Wild Country Zero Friend cams

Best Buddy for Small Cracks: Wild Country Zero Friend Cam Review

High quality, wide range, and a narrow head — Wild Country launches a formidable small-crack weapon.

Wild Country created the modern spring-loaded camming device (SLCD) in 1977, calling the active protection “Friends.”

Today, the British brand continues the evolution with the release of the new Zero Friend, a single-axle design destined for smaller cracks. We’ve been testing pre-production samples on a handful of outings to a local granite area for this first look review.

In short: The Wild Country Zero Friend benefits from about 40 years of history and modern engineering advancements. These cams possess a “just right” stem rigidity for ease of deployment and resistance to walking.

Wild Country’s chosen cam angle results in a wide range, and the Zero Friend’s narrow head width aids challenging placements.

Wild Country Zero Friend Cam Review

Wild Country Zero Friend Cams on climbing rope

Right away, the Zero Friends emanated high quality. I immediately noticed their lack of plastic; only the thumb loop’s cable has a vinyl coating. Otherwise, the entirety of the unit is metal.

And other than the swage fitting, all of the anodized aluminum bits that could come in contact with ravaged hands have pleasantly radiused edges. Meanwhile, the cam lobe edges that contact the rock are textured and devoid of anodizing.

I also noted the narrowness of the heads compared to other quad-cam units. The 0.1 and 0.2 measure only 28.1 mm wide while the larger sizes check in at 29.9 mm. I had Black Diamond Z4 cams (also new this season) and Metolius Ultralight Master Cams on hand, and comparisons between corresponding sizes indeed proved the Zero Friends are narrower.

The Zero Friend stems gain rigidity from metal coil springs. In the hands, the amount of stiffness felt great — enough to assist placement in uncooperative gaps but flexible enough to bend around corners and absorb the forces of rope drag and help prevent walking.

Wild Country’s color coding matches that of the Camalots, and each Zero Friend has a matching, extendable Dyneema sling. The Zero Friend set includes sizes 0.1 red, 0.2 yellow, 0.3 blue, 0.4 silver, 0.5 purple, and 0.75 green. The three largest Zero Friends overlap the smallest three Friends in range.

Wild Country Zero Friend cam in crack woman climbing

And at $80 per cam, the Wild Country Zero Friends are more expensive than the corresponding offerings from some others, like Black Diamond or Metolius.

Technical Details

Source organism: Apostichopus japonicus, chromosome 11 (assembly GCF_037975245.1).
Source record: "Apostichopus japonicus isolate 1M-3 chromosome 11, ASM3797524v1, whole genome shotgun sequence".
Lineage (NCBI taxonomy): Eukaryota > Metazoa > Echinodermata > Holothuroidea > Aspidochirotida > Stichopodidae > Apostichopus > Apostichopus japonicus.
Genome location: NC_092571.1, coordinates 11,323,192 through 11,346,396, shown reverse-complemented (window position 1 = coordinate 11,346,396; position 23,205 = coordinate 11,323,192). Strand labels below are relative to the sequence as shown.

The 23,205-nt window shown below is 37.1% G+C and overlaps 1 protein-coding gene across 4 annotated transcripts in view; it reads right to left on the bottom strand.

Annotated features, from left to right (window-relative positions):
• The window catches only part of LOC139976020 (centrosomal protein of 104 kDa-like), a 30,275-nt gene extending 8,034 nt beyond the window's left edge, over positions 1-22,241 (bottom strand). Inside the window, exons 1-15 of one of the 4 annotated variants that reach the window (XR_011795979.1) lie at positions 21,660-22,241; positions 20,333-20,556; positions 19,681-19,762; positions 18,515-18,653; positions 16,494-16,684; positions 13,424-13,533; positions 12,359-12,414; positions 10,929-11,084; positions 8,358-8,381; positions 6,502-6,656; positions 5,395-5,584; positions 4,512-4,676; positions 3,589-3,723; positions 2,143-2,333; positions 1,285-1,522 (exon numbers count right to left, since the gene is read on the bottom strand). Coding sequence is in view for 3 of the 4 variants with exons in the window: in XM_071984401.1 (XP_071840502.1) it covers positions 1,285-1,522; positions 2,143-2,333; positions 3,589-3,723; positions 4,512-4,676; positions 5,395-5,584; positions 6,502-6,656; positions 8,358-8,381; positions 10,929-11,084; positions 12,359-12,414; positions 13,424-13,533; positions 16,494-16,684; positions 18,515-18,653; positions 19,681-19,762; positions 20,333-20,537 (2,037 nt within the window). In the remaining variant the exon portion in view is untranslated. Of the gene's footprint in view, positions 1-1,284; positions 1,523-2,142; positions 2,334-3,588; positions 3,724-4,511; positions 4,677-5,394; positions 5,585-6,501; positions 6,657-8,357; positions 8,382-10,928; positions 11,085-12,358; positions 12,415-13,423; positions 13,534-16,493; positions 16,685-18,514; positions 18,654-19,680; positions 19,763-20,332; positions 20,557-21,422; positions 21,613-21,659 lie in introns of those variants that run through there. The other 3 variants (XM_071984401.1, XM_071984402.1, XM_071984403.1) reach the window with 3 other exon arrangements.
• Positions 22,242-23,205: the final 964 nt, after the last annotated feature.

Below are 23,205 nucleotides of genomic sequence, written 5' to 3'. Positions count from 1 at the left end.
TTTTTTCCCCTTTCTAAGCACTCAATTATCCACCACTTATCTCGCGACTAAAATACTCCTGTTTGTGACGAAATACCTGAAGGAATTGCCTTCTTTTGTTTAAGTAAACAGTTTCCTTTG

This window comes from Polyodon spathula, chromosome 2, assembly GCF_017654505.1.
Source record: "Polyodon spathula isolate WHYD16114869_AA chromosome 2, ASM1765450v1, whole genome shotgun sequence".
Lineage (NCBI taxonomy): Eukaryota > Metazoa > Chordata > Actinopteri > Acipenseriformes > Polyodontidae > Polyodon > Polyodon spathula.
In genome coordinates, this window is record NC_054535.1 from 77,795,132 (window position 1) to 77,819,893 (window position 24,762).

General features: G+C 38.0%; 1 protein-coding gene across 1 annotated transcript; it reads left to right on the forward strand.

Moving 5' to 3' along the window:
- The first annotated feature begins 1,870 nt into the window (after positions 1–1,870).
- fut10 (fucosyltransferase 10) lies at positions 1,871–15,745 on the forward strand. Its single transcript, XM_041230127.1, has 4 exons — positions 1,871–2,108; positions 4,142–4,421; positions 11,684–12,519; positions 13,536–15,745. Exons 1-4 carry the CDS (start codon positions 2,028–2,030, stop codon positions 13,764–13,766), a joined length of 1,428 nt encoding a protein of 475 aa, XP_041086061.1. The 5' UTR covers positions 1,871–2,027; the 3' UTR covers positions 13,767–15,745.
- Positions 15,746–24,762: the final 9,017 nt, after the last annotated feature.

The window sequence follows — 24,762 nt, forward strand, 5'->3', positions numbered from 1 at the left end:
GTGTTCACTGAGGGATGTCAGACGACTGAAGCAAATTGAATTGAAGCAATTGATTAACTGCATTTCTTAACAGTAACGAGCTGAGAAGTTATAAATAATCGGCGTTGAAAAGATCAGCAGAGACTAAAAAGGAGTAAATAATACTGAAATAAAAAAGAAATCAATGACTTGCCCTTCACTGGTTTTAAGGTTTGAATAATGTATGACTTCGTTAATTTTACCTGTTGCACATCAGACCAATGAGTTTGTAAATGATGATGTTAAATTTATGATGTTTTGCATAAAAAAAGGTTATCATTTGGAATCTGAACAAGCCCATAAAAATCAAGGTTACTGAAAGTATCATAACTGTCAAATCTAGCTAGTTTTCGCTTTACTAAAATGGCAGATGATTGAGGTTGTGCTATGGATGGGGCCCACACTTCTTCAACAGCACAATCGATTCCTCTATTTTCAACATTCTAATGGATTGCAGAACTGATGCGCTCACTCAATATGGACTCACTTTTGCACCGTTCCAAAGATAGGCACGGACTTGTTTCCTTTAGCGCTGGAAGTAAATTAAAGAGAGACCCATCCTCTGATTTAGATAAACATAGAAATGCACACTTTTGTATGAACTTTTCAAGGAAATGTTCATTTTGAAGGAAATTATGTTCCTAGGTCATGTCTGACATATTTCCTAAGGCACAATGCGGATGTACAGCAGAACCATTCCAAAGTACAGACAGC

Wild Country chose a new cam angle for the Zero Friends. Whereas the original cam had a 13.75-degree angle, the Zero Friend offers up a broader 17.6-degree angle, contributing to its improved range. Wild Country also claims this angle ensures a better distribution of force throughout each cam’s range.

The range for each Zero Friend is on par with the Black Diamond Z4 units but greater than the corresponding range for Metolius Ultralight Master Cams or Metolius Ultralight TCUs.

The chart below outlines the Zero Friend cam sizes, ranges, and head widths. I’ve also included a verified weight breakdown from my testing (note: I did not receive test samples of the 0.1 or 0.4).

Wild Country Zero Friend cams spec chart

Wild Country Zero Friend Cam Weights

  • 0.1: Sample not available
  • 0.2: 1.8 oz.
  • 0.3: 2.5 oz.
  • 0.4: Sample not available
  • 0.5: 2.7 oz.
  • 0.75: 2.8 oz.

 

Wild Country also states that the cams on the Zero Friends are made from a softer alloy than the original Friends, offering improved purchase.

Zero Friend Cams Tested on Route

Wild Country Zero Friend cam lobes

Placing the Zero Friends reinforced how they felt during unboxing. The stem rigidity provided by the spring hit the sweet spot for ease of placement and compliance when required to resist walking.

The tactile feel of placing the Zero Friends was, well, familiar. For me, the thumb loop design is much more recognizable by feel than other designs, and the amount of cam spring tension produced equally identifiable sensations. The action of the cams was snappy and smooth, even in the smallest sizes — but the cams were new.

The extendable slings were a nice touch. I found it convenient to have both a short and long option.

The Zero Friends never encountered a lead fall while testing, but they did see a hefty amount of top-roping falls serving as the anchors for novice trad climbers. Other than surface scratches, the Zero Friends suffered no damage in this setting.

Small-Crack Cams: Wild Country Zero Friend

Wild Country Zero Friend cams

The Wild Country Zero Friends proved worthy of consideration for protecting smaller cracks. These cams’ spring-assisted stems delivered a great combination of stiffness and compliance while the feel and ergonomics instilled confidence through comfort and familiarity.

Although the price might be higher than some, the Zero Friends’ extensive range and narrow head may offer placements in desperate moments that otherwise might be hard to gain, potentially offsetting concerns over price.

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Seiji Ishii
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Seiji Ishii has enjoyed a lifetime of outdoor adventure and sports, from participant and competitor to coach and trainer, and finally as an editorial contributor. His interests have spanned cycling, climbing, motorcycling, backpacking, trail running, and the training involved for all of it. He has also designed outdoor and off-road motorcycling gear. He lives in a wildlife refuge in Wimberley, Texas, with his daughter, itinerant dirt bags, a dog, and a cat. Read more of his musings at seijisays.com.

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